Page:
For example, the tone or brand voice with which external customers are communicated, from a company standpoint, can be considered explicit knowledge. Call centre staff, for example, will be trained to address customers in either a polite, friendly, and bubbly telephone manner. Alternatively, it may be better suited to a particular company’s brand voice to be firmer, more abrupt, and more concise with customers. This knowledge of how to communicate externally is, as such, something that is drilled into the psyche of these employees – thus becoming explicit knowledge. 

Tacit Business Knowledge

Tacit business knowledge or acumen, on the other hand, is the knowledge that is ‘intuitive’. As such, it can be considered to be an integral part of what is known as ‘common sense’. Individuals may not even be aware that they have tacit knowledge! This is the acumen that is so inherently ingrained that we just ‘know’! For example, knowing ‘right’ from ‘wrong’ is an example of tacit knowledge. Tacit knowledge is, of course, informed somewhat by a moral code, or our values. However, deep down we all intuitively know when we are doing something right or wrong. This is also called ‘trusting your gut!’

From a business perspective, tacit knowledge is essential for ethical business practice. Intuitively knowing what is right from wrong will help guide a business owner to make ethical choices in the operation of their business. This is especially important when first establishing your business model. However, it will also serve over time in the long term, particularly when faced with difficult and compromising business decisions. It always pays to stick with your moral compass, your values, and your tacit knowledge – especially if you care about your business’s image and reputation.

Why Business Knowledge is Essential to Running a Business

If you do care about your business’s image and reputation – which, undoubtedly, you will – it is vital to lean on both your tacit and explicit knowledge. As mentioned, tacit knowledge or common sense is central to making good business decisions. Explicit business acumen is what will help your business run smoothly. This is especially important if you are employing staff to assist with the operation of your business. The existence and curation of explicit organisational knowledge will mean your staff will know what to do autonomously, and won’t need to ask you a million questions daily.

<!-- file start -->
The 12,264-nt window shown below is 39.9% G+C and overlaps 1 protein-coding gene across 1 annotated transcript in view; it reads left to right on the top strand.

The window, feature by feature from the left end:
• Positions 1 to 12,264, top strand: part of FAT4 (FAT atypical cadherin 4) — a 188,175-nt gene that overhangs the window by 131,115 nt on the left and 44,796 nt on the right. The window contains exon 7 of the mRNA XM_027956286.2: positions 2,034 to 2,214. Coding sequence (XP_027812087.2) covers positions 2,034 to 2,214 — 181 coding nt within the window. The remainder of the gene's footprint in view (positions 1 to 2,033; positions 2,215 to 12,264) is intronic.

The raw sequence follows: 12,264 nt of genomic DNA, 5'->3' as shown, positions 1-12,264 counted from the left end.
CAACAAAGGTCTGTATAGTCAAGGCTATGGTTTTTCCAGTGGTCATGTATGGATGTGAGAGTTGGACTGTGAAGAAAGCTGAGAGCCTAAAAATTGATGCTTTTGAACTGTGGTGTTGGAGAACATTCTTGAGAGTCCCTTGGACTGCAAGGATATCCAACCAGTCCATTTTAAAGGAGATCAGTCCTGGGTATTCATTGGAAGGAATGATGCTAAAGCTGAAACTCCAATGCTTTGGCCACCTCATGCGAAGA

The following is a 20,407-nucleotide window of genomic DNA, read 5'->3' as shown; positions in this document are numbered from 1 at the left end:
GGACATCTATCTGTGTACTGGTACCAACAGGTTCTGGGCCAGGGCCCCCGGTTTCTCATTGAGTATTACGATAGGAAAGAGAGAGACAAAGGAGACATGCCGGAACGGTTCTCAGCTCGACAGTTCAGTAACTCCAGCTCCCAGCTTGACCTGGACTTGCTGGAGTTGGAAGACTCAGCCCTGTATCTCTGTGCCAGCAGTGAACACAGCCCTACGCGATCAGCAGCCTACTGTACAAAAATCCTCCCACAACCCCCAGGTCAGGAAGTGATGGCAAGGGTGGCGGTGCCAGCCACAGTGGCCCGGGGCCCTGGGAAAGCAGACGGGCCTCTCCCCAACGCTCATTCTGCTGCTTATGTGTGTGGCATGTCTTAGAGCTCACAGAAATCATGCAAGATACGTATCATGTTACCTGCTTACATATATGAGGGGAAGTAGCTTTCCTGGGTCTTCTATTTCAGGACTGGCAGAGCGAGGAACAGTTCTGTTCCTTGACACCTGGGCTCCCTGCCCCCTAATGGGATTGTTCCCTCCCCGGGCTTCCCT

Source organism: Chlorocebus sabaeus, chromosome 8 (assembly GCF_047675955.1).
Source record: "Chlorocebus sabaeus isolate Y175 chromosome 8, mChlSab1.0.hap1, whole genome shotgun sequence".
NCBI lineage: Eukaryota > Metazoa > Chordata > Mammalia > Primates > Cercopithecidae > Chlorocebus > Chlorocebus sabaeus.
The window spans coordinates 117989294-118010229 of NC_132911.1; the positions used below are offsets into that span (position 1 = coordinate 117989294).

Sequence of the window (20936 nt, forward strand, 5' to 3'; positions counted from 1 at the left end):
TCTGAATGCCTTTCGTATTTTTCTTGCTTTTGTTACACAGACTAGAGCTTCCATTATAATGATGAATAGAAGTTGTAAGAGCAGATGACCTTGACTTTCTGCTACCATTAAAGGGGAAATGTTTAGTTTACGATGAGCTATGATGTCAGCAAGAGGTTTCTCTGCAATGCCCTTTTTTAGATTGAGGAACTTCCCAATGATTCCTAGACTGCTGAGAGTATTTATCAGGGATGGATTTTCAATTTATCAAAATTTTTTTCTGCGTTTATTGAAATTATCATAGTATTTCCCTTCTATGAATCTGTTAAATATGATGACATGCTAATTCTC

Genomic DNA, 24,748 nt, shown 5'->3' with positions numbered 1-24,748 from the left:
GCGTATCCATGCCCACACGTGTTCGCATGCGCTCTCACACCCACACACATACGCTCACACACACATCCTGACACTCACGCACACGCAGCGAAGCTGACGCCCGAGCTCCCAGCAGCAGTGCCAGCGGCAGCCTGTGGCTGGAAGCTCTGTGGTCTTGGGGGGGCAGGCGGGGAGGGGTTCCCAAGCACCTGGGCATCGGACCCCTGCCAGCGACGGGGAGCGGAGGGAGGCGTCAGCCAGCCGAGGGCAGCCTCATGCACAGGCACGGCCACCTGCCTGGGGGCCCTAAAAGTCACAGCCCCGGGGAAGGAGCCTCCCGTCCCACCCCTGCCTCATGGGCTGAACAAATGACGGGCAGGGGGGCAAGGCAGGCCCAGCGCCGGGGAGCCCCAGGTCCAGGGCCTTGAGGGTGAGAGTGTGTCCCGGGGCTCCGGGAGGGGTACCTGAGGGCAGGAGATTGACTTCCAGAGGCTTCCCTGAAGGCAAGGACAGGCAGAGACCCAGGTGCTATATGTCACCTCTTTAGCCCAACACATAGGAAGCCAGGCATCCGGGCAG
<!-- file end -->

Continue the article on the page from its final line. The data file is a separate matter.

Admittedly, the goal for many business entrepreneurs is to have a business that runs itself. That is to say, to hire enough competent employees – who can grasp the concepts of organisational knowledge – to run the business for you, even when you aren’t there. This concept is also known as developing a passive income

If you are a business entrepreneur aspiring to launch your own business, it pays to develop business knowledge and acumen. By developing the two main types of business knowledge – tacit and explicit, you can eventually even aim to have your business run itself! 

Of course, the generation of a passive income is the end goal of many ambitious entrepreneurs. Indeed, why work yourself, when you can get other people to work for you? Of course, for this to happen, you will need to set up organisational knowledge and internal processes, as well as employ staff you can trust. That way, you can sit back, relax, and watch the money roll in!